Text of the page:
Nia Imara


Three years after the unprecedented earthquake in Haiti that extinguished at least 300,000 lives and upended millions more, the world is asking the same questions that were posed six months, one year, and two years after January 12, 2010

UN Photo

There are periods in a country’s history when the signs and warnings that that history will soon enter into a dramatically different phase are clear as day. Such is the period today in Haiti, where daily events portend an inauspicious development for the future: the Haitian Army may soon be returning.


The US has once again succeeded in imposing an illegal and repressive puppet government in Haiti in blatant disregard of the will of the people, writes Nia Imara. But there is still hope that, with collective struggle and a vision, change can occur.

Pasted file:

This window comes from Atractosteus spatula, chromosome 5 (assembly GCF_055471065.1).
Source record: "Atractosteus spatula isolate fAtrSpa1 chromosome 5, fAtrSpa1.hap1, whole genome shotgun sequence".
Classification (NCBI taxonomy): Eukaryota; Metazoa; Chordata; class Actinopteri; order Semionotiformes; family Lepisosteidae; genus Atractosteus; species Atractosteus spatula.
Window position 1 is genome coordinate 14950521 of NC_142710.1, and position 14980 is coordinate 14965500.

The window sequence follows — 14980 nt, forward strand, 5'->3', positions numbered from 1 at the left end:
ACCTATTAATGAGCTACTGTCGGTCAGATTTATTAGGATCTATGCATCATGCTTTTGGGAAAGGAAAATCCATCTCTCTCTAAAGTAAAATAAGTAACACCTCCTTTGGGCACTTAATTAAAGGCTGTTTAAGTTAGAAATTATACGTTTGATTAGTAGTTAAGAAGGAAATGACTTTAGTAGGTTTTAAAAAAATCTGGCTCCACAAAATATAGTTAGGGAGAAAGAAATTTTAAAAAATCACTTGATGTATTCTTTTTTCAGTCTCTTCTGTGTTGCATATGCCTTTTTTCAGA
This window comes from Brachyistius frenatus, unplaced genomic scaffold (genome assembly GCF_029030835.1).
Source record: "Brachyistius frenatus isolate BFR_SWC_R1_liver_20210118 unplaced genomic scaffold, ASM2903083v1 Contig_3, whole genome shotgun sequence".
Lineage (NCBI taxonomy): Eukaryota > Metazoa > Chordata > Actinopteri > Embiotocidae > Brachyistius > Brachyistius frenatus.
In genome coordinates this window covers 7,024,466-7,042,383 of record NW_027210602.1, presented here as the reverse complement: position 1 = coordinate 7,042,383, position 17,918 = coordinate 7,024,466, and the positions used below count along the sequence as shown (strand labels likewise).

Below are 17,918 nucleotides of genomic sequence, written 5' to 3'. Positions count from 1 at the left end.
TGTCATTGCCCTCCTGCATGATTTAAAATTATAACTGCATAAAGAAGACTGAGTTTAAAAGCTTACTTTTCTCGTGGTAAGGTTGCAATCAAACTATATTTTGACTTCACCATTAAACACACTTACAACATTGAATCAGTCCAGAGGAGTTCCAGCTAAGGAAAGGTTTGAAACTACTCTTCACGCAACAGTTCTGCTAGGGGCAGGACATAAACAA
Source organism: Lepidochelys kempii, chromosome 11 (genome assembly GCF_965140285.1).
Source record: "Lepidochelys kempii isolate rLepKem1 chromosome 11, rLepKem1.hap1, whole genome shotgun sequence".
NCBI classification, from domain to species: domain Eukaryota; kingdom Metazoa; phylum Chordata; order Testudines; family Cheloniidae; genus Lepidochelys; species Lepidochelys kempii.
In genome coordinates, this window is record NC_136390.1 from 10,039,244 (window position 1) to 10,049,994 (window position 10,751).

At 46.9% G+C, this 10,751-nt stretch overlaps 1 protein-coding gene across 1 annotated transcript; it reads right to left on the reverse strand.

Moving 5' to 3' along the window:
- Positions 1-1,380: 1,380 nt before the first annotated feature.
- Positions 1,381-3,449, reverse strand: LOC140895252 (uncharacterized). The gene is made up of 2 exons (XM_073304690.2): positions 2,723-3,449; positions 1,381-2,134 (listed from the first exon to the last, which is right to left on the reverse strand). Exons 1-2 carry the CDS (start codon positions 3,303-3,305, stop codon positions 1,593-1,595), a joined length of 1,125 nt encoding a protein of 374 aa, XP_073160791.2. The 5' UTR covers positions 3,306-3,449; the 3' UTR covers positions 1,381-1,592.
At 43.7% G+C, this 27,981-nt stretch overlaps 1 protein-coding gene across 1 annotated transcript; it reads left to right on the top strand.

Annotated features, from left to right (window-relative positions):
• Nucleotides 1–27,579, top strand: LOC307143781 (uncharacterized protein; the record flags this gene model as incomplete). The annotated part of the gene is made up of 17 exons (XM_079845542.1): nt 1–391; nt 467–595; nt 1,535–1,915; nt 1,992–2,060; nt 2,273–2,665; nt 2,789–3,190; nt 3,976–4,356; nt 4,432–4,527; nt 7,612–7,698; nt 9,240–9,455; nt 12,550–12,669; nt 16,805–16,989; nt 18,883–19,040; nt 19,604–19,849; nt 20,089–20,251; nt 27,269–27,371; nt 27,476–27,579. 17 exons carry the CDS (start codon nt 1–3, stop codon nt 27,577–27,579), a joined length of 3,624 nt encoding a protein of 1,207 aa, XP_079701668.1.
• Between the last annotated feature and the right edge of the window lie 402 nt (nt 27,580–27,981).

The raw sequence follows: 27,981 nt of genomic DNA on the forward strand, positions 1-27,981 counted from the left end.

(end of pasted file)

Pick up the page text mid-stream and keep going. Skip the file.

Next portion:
Tens of thousands of Haitians turned out to greet democratically elected President Jean-Bertrand Aristide on his return to his country. Though originally forced into exiled under the Bush administration, Aristide has been treated in much the same fashion by Obama's government, writes Nia Imara.